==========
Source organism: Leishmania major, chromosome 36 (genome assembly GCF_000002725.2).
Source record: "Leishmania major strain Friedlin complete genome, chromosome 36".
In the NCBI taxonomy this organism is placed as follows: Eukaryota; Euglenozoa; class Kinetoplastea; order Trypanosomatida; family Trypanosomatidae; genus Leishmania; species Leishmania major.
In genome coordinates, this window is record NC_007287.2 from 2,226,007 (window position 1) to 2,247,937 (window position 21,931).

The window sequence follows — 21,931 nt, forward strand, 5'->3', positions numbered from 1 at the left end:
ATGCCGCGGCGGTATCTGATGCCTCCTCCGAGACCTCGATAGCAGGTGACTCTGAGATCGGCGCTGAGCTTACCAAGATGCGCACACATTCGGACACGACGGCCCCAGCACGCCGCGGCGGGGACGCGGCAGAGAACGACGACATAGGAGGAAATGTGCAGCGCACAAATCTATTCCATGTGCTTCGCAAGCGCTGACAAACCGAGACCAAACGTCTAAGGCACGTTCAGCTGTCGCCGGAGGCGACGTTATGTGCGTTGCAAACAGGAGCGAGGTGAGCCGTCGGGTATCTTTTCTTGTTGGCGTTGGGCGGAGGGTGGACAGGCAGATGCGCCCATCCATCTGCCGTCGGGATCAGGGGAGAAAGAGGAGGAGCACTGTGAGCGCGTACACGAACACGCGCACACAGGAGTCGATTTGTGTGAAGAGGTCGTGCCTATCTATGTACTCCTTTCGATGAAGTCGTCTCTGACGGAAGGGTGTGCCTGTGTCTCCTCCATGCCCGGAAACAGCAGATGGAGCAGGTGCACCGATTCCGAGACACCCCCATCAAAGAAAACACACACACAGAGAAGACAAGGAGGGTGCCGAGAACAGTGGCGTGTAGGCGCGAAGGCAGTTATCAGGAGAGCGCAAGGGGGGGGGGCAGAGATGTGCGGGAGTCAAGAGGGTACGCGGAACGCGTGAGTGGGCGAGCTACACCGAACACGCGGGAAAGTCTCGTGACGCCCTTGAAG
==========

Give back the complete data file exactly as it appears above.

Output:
Source organism: Leishmania major, chromosome 36 (genome assembly GCF_000002725.2).
Source record: "Leishmania major strain Friedlin complete genome, chromosome 36".
In the NCBI taxonomy this organism is placed as follows: Eukaryota; Euglenozoa; class Kinetoplastea; order Trypanosomatida; family Trypanosomatidae; genus Leishmania; species Leishmania major.
In genome coordinates, this window is record NC_007287.2 from 2,226,007 (window position 1) to 2,247,937 (window position 21,931).

The window sequence follows — 21,931 nt, forward strand, 5'->3', positions numbered from 1 at the left end:
ATGCCGCGGCGGTATCTGATGCCTCCTCCGAGACCTCGATAGCAGGTGACTCTGAGATCGGCGCTGAGCTTACCAAGATGCGCACACATTCGGACACGACGGCCCCAGCACGCCGCGGCGGGGACGCGGCAGAGAACGACGACATAGGAGGAAATGTGCAGCGCACAAATCTATTCCATGTGCTTCGCAAGCGCTGACAAACCGAGACCAAACGTCTAAGGCACGTTCAGCTGTCGCCGGAGGCGACGTTATGTGCGTTGCAAACAGGAGCGAGGTGAGCCGTCGGGTATCTTTTCTTGTTGGCGTTGGGCGGAGGGTGGACAGGCAGATGCGCCCATCCATCTGCCGTCGGGATCAGGGGAGAAAGAGGAGGAGCACTGTGAGCGCGTACACGAACACGCGCACACAGGAGTCGATTTGTGTGAAGAGGTCGTGCCTATCTATGTACTCCTTTCGATGAAGTCGTCTCTGACGGAAGGGTGTGCCTGTGTCTCCTCCATGCCCGGAAACAGCAGATGGAGCAGGTGCACCGATTCCGAGACACCCCCATCAAAGAAAACACACACACAGAGAAGACAAGGAGGGTGCCGAGAACAGTGGCGTGTAGGCGCGAAGGCAGTTATCAGGAGAGCGCAAGGGGGGGGGGCAGAGATGTGCGGGAGTCAAGAGGGTACGCGGAACGCGTGAGTGGGCGAGCTACACCGAACACGCGGGAAAGTCTCGTGACGCCCTTGAAG